Archive for March, 2009

If you have done much travelling in Louisiana, you have enjoyed the beautiful bayous, birdlife, cypress trees,coast, floodplains, hills, lakes, marshes, pine forests, rivers and wildflowers. Visiting the Sicily Island Hills area of Catahoula parish will surprise you.

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Photo by RomanRyder

For here you will find canyons, cliffs,  far off vistas from hilltops, steep terrain and waterfalls more reminiscent of the Ozarks. Comparing these features to other places one may be less impressed.

I have had the pleasure of visiting waterfalls around the United States and in Switzerland. Near Interlaken in central Switzerland there is the waterfall renowned Lauterbrunnen valley with the Staubbach Falls which makes an over 900 foot drop from a hanging valley. The audible and visual power of the waterfalls of the Lewis River country of Gifford Pinchot National Forest in Washington state are a knockout. Multnomah Falls in the Columbia River Gorge of Oregon keeps calling me back to take just one more photograph. Some of my favorite waterfalls in the Carolinas are Bridal Veil, Cullasaja, and Whitewater.

As with life in general can you ever find the perfect waterfall or not long for a waterfall that is taller or more powerful than the one you saw previously? Isn’t part of the enjoyment of waterfalls the sense of adventure in finding your way there? And once you have discovered it isn’t is just a pleasure to stop and take it all in?

So it is for me with the Sicily Island Hills area and the waterfalls there. These hills provide a sense of discovery and feeling of finding something quite out of the ordinary.  The surrounding floodplain and terrace elevations measure in a few dozen feet, but the terrain in these hills climb in places to over 250  feet. Now to someone in Colorado with multiple peaks in excess of 14,ooo feet , a place with hills of 250 feet may not seem so amazing. However, the Sicily Island Hills are unique in their own special way because they are so unexpected. Imagine a landscape as wide as the Missisippi River floodplain, with vast corn or cotton fields, generally flat as far as the eye can see and suddenly as you drive within view, a dome of forested hills appear.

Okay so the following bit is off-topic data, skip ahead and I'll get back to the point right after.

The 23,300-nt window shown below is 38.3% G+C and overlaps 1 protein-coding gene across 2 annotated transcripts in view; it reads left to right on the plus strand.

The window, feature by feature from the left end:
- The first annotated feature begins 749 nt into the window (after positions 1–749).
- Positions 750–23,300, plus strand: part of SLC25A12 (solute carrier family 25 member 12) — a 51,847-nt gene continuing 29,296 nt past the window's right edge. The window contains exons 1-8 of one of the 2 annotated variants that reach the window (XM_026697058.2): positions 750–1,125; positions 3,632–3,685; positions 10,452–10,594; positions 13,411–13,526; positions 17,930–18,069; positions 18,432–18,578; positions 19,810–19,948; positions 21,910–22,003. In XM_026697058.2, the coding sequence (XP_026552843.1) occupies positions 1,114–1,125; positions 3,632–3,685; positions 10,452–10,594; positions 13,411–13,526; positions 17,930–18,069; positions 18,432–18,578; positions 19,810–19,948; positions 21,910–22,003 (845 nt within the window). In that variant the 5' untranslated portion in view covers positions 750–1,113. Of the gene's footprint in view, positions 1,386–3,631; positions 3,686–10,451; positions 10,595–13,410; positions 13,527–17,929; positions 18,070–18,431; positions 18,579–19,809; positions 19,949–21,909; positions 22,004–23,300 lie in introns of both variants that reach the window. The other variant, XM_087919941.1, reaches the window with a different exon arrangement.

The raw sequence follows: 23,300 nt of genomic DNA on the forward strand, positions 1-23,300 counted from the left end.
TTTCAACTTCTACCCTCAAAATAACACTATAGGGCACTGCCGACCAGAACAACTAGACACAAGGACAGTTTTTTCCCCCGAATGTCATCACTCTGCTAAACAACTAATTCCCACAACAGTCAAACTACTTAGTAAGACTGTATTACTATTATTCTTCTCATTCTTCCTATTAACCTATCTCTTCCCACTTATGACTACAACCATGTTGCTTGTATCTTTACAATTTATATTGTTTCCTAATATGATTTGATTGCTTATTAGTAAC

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Photo courtesy of RomanRyder

Having lived in Louisiana for 45 years and having travelled in all parts of the state, I can say that the fauna, flora and topography of these hills set them apart from any other region in the state. This is a special area that deserves preservation so that future generations can enjoy its many treasures. The vast majority of the Sicily Island Hills are indeed owned and protected by the state of Louisiana by way of the Wildlife Management Area.

Make sure you have a valid license or stamp issued by the Louisiana Department of Wildlife and Fisheries when you visit the Sicily Island Hills Wildlife Management Area ! This applies for any activity on the WMA, and is not just for fishermen or hunters!

Obviously you do not need a state issued fishing license, hunting license or Wild Louisiana Stamp if you are visiting private property or businesses off of the Wildlife Management Area. But be aware of private property rights as well as current regulations with regards to the WMA.